I love to read. Finished a book tonight. It was the first novel in many months and it felt good to just devour a book over the course of a few days. My reading has been online everything and the NYTimes hardcopy every day for months now but I can feel a fiction phase coming back into my life. I have four other novels lined up after this and I’m looking forward to all of them. Books are my healing and my escape. So is music.
This past weekend while hanging out, Lu and friends talked a lot about the music they had heard while growing up, that their parents had played. Music was present in our house, but beyond a slightly maniacal focus on The Boss by mom, music wasn’t an overt presence. What I remember most about growing up was cracking open the slightly smaller door of my father’s big dusty closet and rifling through his paperbacks. It was the pantheon of sci-fi in yellowed and flimsy softback and I loved them all. From Pern to Tolkien to Foundation’s Edge those books taught me ways to view the world that I cherish to this day.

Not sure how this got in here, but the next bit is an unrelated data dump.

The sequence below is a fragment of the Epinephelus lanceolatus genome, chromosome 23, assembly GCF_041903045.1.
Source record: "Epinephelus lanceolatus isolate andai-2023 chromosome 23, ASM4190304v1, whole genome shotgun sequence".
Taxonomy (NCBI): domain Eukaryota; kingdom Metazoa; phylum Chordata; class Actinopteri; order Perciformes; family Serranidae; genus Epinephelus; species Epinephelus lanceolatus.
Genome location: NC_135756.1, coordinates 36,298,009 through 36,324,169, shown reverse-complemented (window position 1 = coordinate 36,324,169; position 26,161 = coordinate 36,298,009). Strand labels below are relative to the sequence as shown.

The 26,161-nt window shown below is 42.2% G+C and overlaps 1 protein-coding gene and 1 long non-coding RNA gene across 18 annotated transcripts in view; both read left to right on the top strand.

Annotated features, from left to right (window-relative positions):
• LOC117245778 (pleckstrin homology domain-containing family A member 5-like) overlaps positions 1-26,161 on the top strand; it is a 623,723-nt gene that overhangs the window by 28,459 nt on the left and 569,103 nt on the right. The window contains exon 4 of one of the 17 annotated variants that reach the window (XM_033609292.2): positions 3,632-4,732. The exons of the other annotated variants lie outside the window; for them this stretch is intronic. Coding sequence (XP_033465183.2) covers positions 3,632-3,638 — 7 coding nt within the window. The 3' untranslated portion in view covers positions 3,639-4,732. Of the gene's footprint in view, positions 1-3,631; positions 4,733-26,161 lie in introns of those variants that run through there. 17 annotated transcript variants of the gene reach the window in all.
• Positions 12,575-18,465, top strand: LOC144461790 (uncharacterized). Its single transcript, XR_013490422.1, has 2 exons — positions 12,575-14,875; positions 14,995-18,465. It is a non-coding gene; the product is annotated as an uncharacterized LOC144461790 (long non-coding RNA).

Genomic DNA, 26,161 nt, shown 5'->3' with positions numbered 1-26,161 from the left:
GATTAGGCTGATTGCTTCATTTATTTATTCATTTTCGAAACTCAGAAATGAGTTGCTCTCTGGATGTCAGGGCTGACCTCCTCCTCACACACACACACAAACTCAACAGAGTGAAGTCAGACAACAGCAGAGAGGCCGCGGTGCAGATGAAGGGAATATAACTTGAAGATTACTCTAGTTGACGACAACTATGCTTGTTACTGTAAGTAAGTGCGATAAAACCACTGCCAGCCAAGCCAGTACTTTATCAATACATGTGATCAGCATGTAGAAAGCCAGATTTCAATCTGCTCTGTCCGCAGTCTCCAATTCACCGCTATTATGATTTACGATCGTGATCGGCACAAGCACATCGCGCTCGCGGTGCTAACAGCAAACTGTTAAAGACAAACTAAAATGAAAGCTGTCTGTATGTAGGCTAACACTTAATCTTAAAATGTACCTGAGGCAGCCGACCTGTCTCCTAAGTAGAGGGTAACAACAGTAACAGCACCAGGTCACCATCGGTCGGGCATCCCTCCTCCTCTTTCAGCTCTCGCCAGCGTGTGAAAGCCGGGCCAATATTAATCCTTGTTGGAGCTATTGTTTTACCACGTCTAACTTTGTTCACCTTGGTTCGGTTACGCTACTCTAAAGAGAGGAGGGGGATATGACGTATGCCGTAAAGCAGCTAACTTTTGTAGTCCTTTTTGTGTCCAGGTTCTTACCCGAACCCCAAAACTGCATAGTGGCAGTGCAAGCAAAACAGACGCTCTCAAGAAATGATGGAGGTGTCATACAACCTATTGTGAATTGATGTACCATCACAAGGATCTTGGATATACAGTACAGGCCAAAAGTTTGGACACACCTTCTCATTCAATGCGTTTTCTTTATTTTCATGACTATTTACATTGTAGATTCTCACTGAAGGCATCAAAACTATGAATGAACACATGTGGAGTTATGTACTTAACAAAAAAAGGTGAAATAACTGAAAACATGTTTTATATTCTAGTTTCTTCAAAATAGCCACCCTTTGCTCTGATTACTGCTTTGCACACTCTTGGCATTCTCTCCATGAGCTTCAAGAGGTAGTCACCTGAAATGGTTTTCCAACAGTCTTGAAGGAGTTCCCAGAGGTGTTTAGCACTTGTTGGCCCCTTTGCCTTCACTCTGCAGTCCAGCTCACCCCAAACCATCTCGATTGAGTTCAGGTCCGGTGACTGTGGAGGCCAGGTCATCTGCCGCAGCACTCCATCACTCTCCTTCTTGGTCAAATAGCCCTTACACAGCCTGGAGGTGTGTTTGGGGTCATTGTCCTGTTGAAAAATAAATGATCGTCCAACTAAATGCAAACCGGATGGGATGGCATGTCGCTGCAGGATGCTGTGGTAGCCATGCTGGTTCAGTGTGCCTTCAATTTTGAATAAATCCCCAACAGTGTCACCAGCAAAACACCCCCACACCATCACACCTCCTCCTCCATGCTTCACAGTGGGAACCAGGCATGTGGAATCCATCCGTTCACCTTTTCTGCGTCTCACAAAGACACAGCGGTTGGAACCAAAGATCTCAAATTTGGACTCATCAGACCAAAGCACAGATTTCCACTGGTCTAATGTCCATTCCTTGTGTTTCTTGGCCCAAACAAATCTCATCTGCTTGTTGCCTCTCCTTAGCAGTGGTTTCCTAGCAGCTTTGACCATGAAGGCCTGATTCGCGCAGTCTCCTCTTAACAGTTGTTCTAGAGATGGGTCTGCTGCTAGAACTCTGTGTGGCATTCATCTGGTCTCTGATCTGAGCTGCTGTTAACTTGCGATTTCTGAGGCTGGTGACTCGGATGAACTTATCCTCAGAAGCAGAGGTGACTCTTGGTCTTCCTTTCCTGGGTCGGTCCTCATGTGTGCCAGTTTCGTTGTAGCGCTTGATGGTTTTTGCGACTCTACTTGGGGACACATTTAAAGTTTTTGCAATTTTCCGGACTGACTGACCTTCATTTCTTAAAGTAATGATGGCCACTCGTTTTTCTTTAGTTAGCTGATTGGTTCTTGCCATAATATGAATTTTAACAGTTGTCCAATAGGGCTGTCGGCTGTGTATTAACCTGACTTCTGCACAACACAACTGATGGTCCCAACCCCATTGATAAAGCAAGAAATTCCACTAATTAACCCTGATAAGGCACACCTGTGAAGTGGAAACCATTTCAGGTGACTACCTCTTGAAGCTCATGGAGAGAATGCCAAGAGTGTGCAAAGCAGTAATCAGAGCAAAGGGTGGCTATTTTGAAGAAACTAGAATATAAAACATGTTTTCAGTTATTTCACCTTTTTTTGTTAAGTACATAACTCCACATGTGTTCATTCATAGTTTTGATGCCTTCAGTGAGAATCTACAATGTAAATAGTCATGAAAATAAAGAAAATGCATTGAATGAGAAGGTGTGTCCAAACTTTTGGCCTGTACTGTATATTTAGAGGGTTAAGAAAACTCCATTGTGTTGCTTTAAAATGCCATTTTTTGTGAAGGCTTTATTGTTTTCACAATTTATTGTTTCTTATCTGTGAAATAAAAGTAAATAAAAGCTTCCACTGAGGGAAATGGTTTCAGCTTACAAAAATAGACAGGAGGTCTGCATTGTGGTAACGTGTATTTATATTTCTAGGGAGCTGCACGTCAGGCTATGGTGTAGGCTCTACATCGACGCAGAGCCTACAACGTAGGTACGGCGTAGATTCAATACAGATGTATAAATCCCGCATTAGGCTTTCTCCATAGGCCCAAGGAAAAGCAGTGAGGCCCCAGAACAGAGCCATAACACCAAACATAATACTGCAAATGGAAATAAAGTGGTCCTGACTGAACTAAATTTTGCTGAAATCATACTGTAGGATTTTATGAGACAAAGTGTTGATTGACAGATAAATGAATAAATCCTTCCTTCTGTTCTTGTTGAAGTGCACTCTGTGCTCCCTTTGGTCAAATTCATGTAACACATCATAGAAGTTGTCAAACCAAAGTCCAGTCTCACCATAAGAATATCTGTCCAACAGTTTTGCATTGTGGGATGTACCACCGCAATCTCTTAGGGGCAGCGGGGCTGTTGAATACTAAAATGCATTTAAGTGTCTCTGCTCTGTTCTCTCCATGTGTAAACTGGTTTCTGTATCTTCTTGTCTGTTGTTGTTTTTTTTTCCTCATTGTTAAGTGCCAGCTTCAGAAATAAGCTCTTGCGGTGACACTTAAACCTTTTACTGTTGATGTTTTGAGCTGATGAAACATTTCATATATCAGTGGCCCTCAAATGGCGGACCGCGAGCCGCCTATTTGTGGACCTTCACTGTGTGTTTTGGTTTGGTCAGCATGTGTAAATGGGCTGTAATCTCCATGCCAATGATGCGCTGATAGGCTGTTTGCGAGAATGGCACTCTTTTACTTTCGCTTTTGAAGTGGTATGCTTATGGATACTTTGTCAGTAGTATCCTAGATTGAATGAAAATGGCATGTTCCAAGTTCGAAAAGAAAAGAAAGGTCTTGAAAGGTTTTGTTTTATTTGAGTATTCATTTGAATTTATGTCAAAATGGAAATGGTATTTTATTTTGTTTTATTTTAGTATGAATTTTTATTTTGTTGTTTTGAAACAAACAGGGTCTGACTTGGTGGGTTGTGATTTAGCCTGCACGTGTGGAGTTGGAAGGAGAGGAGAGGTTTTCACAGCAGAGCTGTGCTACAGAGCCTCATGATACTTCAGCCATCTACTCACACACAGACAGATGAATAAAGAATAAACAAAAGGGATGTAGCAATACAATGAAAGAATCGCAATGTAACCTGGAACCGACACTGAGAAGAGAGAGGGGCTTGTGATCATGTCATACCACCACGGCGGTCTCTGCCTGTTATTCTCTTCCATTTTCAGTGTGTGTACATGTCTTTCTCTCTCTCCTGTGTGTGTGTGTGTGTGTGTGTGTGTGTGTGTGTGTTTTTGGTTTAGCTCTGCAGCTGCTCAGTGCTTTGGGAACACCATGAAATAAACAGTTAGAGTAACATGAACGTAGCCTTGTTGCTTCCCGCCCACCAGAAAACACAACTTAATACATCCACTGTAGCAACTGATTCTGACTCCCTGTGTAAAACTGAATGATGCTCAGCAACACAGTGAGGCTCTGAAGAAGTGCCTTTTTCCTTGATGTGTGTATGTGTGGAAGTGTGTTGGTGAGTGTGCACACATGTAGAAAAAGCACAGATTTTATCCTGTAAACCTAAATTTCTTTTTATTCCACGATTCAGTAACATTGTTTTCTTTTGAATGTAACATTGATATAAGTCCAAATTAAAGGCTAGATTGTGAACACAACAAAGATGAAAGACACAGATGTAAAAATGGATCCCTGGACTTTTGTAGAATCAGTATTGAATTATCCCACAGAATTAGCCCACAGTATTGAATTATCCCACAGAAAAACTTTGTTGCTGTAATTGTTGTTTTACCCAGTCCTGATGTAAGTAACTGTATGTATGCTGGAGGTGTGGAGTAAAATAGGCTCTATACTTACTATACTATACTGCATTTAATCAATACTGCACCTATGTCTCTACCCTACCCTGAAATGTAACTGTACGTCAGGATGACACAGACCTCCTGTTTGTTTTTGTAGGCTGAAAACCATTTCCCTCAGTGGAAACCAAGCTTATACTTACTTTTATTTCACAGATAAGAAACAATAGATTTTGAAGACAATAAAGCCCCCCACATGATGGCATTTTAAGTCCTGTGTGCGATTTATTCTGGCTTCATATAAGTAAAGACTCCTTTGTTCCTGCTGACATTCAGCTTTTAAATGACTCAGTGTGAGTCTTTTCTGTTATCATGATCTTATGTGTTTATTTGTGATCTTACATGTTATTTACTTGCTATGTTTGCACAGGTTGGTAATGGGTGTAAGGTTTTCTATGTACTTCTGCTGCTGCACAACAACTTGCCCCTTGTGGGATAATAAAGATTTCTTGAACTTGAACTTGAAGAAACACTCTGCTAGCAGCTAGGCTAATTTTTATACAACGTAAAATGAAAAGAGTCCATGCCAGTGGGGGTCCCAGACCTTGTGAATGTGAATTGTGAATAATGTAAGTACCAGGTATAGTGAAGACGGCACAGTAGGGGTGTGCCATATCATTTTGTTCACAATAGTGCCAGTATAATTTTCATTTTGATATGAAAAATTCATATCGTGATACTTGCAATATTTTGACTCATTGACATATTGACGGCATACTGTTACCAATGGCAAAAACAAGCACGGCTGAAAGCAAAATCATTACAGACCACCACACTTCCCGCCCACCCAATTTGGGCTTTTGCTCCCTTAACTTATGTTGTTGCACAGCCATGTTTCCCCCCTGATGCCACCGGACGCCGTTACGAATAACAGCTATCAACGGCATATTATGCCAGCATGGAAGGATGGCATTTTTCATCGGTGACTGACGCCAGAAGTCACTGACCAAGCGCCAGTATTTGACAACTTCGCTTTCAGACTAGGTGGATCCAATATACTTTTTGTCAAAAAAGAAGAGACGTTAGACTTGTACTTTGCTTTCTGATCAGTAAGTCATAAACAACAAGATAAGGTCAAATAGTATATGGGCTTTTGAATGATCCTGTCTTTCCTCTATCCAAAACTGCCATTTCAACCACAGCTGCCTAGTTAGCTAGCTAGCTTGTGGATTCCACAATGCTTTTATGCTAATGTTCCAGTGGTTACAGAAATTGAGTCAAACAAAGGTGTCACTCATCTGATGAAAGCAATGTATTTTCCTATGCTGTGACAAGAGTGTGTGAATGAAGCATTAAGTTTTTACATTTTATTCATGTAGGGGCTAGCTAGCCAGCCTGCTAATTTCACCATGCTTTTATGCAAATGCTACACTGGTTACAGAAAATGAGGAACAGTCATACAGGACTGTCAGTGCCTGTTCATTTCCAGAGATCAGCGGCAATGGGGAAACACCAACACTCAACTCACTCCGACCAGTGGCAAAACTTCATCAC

I wonder what unknown gift I might have given to my son. I wonder what he would have thought of the weird and wonderful collection of books I have gathered over the years. I’ve moved these books across the country twice. I need to have them with me. Shelves lined with the spines of stories is my favorite way to fill a wall.
Maybe for him, instead, it would have been an old PC, lined with images and songs from when his parents were young and funny looking. It is certain that at some point he would hate our music, and then maybe start to love it someday.
I see Silas in so many ages of life. I wonder about them all. Lu’s focus is on what would have been happening right now, how she would have juggled the shopping and the baby and our schedules and all of that. I feel that sometimes, especially on a night like tonight. But most of the time I see Silas at 10, at 20, at 35 himself wondering about his seventy year old father.
And that is my new pain. The absence of kin. My brothers and my father and uncles and my nephew Oren, we are of a kind. I wanted Silas added to that mix. I wanted him as my son so that I could be as good a father as my father has always been, and I could hide for him little treasures like boxes of books and musty old mp3s that would somehow slowly bring him to place where the beauty of the world was evident and obvious. A view that we could share together as we compared tastes and opinions and taught each other about the world.